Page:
Morris Property

The Inclosure Awards of 1807 have left us with a map and index for the owners of each property in the village.  At that time a William Morris held Plot No 157 which can be seen opposite Norton Farm, Plot No 158, on the plan reproduced below – there is no longer a building on this site.  It was described as a ‘House, Garden & Orchard’ and was 2 rods 30 perches in size.

On 9th April 1810 we have an Indenture between William Morris of the parish of Upton St Leonards, Barton Street, near the City of Gloucester but in the County of Gloucester gardener and eldest son and heir at law of Richard Morris late of the parish of Norton.  William was selling the mortgage on the property to William Husbands of the City of Gloucester salesman.  This is quite helpful inasmuch as it lists previous occupants; “… All that messuage cottage or tenement with the garden and orchard thereunto belonging situate lying and being in the parish of Norton aforesaid in the Lower Town there near a messuage or tenement called The Farm which said messuage cottage or tenement garden and orchard was formerly in the tenure or occupation of one Daniel Nelmes and afterwards of one William Okey and Sarah Starkey widow since of William Morris the grandfather and Richard Morris the late father of the said William Morris … but now in the occupation of Richard Morris brother of the said William Morris as tenant thereof to him the said William Morris … together with all ways waters watercourses hedges ditches trees mounds fences easements rights members and appurtenances whatsoever…”.

We will return to the Morris’ later but the earliest name I have for this property from the Indenture is Daniel Nelmes.  Daniel left a Will dated 4th March 1729 which gives us an approximate date for his tenure of the property.  Daniel does not give a name for the property or detail its location but simply wrote; “… I do give to my three children Daniel, William and Elizabeth all my estate lying and being in Norton with all my goods equally to be distributed between them for the maintaining of them ..”.  Indeed, it is possible that the Daniel Nelmes referred to in the Indenture was actually the son of the elder Daniel.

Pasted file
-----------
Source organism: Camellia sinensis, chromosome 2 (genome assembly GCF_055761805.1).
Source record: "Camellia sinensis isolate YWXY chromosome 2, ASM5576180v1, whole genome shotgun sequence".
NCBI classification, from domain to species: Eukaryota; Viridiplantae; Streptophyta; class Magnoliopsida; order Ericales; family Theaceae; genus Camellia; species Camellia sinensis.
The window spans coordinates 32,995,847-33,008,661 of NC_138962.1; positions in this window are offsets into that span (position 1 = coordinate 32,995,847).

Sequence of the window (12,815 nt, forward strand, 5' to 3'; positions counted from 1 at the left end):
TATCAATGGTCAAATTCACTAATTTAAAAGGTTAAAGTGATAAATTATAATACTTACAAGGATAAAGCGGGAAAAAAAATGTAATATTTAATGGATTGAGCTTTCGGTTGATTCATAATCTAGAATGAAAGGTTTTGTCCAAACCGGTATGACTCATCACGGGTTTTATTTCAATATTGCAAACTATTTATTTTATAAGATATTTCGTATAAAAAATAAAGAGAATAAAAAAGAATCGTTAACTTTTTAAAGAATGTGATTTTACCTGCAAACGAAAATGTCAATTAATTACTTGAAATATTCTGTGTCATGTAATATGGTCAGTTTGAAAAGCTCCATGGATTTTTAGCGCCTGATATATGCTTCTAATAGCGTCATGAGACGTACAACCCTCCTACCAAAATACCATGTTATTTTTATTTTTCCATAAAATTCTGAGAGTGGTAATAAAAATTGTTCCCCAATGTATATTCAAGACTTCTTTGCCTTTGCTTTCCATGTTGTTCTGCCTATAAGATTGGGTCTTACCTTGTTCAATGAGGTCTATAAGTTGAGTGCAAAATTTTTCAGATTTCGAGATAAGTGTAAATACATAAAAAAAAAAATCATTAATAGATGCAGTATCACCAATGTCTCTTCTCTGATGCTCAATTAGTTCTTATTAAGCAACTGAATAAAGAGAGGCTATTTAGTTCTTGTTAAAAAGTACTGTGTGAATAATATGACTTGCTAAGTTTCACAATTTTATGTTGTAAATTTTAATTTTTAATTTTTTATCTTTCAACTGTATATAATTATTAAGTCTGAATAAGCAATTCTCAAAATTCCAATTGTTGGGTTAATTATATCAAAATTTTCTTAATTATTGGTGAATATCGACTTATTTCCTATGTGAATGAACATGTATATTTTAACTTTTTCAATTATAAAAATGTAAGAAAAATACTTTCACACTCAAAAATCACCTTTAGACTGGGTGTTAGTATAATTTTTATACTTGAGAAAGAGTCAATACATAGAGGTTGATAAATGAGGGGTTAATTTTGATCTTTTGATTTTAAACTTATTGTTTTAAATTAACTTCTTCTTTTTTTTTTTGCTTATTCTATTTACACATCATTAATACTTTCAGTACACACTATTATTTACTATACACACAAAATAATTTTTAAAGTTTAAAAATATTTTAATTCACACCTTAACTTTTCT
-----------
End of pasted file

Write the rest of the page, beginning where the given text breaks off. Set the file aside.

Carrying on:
The next named was William Okey.  William was married to Anna and the couple were having children baptised at Norton in the 1750s.

Sarah Starkey, widow, is the next named but she has not been identified. 

The next document that has any bearing on the property also returns us to the Morris family.  On 10th August 1791, Richard Morris wrote the following Will; “In the name of God, Amen.  I Richard Morris in the Parish of Norton in the County of Gloucester do make, constitute and appoint this my last Will and Testament.  I give to Elizabeth, my beloved wife, all that house, garden and orchard and all thereunto belonging (wherein I now live) for and during the term of her natural life; and after the death of my wife; I do give the house, garden and orchard unto my son William; (and in the case he should die without heirs) and after his death, I do give the said house, orchard and garden unto my son Richard; (and in the case he should die without heirs) and after his death, I do give the said house, orchard and garden unto my daughter Ann Page (if she is living) and in case of her death, I give the said house, garden and orchard unto my grandson William Page (or in case he should die without heirs) I do give the said house, garden and orchard unto my grandson Joseph and to him and his heirs and assigns for ever.  I do give to my beloved wife Elizabeth all my goods and chattels and all my personal estate whatsoever, to her and her heirs and assigns for ever.  In witness hereof I have hereunto set my hand and seal this tenth day of August 1791”  This will was written at just the right time as a memorial at St Mary’s, Norton, records that Richard died just ten days later; “In memory of Richard Morris of this parish who died the 20th day of August 1791 aged 54 years”.

On 21st October 1817 we find another Indenture this time between William Husbands of the City of Gloucester salesman … William Morris of Barton Street … gardener and Thomas Joy of the City of Gloucester yeoman and Robert Phillips of the same City shoemaker.  Property was still in the occupation of Richard Morris, brother, as tenant.  William Morris defaulted in his mortgage repayment to William Husbands when he called in the debt of £102 14s.  William Morris “…having occasion for the further sum of forty seven pounds and six shillings… hath applied and requested the said Thomas Joy and Robert Phillips to advance and lend him … the sum of one hundred and fifty pounds … which they have agreed to do upon having such transfer or assignment of the said mortgage…” .

William Morris promised to pay back £150 six months later but it would appear that he had problems as on 12th December 1823 William Morris sold the mortgage to William Read King of Serjeants Inn, Fleet Street in the City of London, Gentleman, “… for and in consideration of the sum of five shillings … to have and to hold the said cottage … for the term of one whole year … yielding and paying the yearly rent of one pepper corn … if demanded…”.